Education: In 2013, I received my Ph.D. in the Medical Humanities from the Institute for the Medical Humanities at the University of Texas Medical Branch where I specialized in medical ethics and the history of medicine. Prior to doctoral studies, I completed a Master of Public Health at the Uniformed Services University where I focused my final project and practicum on the topic of public health ethics.

Research: My doctoral dissertation, “Moral Dilemmas in Military Medicine: a historico-ethical analysis of the problem of dual loyalties and medical civilian assistance programs in the U.S. Army,” examined military missions where uniformed medical service-members provide medical care to local civilian populations with the aim of achieving strategic goals.  This research analyzed the two largest formalized programs used by the U.S. Army (MEDCAPs and MEDRETEs), demonstrating that these missions present many ethical dilemmas to the physician-soldiers who participate in them. To date, this research has been published in a number of journals including a 2015 article in Ethics and Armed Forces (EAF) and a 2014 article in Medical Corps International Forum (MCIF). This research has also been presented as invited talks at the National University of Singapore, the Center for the Study of Bioethics at the University of Belgrade in Serbia and the International Committee of Military Medicine’s (ICMM) Workshop on Military Medical Ethics. Additionally, this research has formed the basis of paper and panel presentations at both national and international conferences.

My next research project will examine Medical Civic Action Programs (and similar missions) as employed by the U.S. military and its allies during the contemporary conflicts in Afghanistan and Iraq. Comparative analysis will also be drawn between military programs and long-standing civilian programs within the international context. This next research project will identify and examine the ethical dilemmas present in contemporary missions, discussing recurring themes throughout history as well as any new or novel ethical dilemmas arising in modern conflicts.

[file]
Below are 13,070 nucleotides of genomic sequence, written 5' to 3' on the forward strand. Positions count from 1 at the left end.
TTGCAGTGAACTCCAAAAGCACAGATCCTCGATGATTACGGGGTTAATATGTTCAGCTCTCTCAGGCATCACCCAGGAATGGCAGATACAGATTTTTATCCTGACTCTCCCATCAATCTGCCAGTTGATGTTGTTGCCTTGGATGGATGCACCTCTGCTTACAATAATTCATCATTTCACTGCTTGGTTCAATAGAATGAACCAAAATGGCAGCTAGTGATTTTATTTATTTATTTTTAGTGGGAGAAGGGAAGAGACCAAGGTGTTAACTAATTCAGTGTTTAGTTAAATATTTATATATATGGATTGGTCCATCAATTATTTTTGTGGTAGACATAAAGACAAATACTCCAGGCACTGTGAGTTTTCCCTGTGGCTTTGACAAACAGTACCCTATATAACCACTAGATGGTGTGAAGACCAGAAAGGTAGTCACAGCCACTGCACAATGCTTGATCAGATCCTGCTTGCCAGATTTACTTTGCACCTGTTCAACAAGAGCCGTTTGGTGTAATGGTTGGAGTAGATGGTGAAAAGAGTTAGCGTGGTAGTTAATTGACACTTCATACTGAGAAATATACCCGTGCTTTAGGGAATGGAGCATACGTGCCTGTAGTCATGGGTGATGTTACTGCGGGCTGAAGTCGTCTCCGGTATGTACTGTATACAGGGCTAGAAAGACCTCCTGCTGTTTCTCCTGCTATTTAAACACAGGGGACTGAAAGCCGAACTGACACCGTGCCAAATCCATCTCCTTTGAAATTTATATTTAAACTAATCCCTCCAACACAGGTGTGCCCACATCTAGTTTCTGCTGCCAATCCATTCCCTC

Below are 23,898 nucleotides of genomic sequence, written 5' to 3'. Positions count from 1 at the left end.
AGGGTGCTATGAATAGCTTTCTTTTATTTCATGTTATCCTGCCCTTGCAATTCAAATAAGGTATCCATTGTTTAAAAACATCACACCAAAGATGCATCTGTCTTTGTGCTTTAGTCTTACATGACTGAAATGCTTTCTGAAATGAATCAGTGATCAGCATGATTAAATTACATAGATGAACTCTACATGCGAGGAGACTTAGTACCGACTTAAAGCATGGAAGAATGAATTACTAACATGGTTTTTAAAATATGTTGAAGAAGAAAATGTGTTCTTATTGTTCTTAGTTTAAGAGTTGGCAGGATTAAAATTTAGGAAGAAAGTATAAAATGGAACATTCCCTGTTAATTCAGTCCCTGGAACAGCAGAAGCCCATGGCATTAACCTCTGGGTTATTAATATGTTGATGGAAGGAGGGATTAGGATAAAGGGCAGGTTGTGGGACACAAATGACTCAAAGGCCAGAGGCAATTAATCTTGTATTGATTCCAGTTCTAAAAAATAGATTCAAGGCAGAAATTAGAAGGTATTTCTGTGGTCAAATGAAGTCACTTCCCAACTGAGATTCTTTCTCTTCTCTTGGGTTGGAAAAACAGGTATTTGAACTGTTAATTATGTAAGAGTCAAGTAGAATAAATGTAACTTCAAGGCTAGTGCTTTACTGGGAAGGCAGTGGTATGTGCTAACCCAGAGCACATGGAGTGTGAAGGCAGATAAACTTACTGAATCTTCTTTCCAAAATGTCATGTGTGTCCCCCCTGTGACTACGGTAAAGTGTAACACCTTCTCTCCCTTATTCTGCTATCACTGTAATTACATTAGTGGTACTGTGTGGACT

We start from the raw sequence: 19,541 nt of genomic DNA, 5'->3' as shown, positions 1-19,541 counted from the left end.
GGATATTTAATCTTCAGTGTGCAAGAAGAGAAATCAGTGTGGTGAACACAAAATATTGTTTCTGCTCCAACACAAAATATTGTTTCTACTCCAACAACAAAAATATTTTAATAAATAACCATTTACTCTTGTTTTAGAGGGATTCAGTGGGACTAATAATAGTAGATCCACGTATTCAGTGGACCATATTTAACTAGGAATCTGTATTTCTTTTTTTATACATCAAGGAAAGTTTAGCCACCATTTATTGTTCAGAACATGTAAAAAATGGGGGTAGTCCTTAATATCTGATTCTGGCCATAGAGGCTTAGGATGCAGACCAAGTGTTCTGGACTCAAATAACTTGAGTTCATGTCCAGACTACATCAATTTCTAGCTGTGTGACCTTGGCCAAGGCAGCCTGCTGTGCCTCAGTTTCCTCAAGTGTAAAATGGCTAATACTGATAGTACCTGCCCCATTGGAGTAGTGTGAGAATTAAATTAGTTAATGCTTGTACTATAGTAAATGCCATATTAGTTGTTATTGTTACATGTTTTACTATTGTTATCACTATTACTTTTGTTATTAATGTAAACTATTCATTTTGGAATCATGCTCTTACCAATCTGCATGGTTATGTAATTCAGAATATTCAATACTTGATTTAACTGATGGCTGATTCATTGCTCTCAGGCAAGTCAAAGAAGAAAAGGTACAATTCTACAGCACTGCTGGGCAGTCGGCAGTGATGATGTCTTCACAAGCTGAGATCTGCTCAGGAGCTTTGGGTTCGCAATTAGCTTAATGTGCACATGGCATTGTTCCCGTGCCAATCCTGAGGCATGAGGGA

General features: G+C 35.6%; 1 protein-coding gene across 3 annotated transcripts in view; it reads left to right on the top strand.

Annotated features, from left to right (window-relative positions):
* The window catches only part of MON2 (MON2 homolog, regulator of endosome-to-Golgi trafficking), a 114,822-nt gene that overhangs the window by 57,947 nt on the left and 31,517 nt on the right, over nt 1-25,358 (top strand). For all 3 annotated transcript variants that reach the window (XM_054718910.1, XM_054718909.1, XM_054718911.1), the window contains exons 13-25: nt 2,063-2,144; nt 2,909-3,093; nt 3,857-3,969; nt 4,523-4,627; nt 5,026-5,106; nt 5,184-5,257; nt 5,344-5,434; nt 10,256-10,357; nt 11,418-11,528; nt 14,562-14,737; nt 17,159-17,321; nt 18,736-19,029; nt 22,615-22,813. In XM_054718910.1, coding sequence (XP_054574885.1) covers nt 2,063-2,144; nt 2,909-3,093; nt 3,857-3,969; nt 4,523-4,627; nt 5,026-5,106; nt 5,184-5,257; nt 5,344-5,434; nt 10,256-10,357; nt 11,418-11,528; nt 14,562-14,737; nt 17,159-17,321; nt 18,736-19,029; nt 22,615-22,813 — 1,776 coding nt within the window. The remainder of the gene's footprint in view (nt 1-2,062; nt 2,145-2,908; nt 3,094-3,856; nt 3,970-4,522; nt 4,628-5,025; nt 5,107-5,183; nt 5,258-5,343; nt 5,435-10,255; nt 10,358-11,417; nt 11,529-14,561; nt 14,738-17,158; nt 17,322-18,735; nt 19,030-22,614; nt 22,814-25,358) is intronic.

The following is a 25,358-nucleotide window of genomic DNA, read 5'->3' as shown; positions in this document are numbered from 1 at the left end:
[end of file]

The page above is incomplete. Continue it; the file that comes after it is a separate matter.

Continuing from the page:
TeachingI have developed syllabi and taught courses in general ethics, and medical ethics, as well as specialized topics such as contemporary sexual ethics and medical ethics in war/armed conflict. While pursuing my doctoral studies, I began teaching medical ethics with the University of Texas Medical Branch and introductory ethics at St. Mary’s University. Since completing my doctorate, I have had the opportunity to teach and mentor military service members and their families with the University of Maryland University College. More recently, I have gained experience in providing distance/online education in the medical humanities with California State University East Bay. Additionally, I have been an instructor with Yale University’s Summer Institute in Bioethics for the past two years.

My pedagogy is founded on three main components: research, engagement, and mentorship. I strive to promote not only an understanding of ethical theories, concepts, and contemporary issues but also individual development and introspection.  To this end, I design courses in ethics that engage students by relating concepts to their lives in practical ways such as connecting current events or political issues to the ethical concepts we are examining. In line with the value I place on mentorship, I have worked individually with students to cultivate their philosophical skill, developing argumentation and editing papers. In some cases, student mentorship has led to further collaboration and even publication.